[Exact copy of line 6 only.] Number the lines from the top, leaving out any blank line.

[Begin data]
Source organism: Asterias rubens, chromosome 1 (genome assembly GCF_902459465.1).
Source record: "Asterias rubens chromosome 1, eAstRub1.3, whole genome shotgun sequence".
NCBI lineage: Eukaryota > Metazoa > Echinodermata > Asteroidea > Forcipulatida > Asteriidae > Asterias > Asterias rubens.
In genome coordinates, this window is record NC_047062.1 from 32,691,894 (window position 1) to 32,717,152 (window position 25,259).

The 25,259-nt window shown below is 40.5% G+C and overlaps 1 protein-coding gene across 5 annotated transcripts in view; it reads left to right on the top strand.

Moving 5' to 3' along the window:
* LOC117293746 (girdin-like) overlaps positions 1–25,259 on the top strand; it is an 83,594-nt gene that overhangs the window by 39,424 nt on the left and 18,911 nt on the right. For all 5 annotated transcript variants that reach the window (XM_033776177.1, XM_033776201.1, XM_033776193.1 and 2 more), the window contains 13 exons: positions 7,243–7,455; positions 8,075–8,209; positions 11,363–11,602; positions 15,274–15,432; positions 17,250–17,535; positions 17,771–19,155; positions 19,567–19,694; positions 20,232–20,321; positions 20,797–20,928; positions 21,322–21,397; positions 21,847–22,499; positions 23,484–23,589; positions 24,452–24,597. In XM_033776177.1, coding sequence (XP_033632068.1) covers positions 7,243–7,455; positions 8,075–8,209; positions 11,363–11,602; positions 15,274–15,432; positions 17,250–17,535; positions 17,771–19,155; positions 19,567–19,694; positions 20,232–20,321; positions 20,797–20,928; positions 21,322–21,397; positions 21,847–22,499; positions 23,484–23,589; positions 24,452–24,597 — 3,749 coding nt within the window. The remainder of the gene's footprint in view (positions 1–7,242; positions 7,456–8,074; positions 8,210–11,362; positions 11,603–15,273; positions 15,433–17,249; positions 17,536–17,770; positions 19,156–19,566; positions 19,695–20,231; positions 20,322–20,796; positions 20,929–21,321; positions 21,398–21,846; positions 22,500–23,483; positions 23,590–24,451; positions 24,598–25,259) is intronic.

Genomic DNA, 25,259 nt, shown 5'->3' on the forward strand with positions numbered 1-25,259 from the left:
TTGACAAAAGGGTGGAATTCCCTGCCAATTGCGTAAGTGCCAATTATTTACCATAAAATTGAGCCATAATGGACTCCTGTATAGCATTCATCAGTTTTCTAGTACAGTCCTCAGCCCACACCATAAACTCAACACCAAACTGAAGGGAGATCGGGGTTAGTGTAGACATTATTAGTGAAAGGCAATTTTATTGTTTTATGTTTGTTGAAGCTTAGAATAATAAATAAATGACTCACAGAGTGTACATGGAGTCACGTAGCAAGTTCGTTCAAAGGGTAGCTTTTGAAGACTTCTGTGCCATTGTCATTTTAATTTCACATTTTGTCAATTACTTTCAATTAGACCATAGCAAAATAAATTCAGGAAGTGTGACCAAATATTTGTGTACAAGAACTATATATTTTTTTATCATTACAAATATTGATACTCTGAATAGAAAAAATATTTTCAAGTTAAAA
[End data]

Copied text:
Moving 5' to 3' along the window: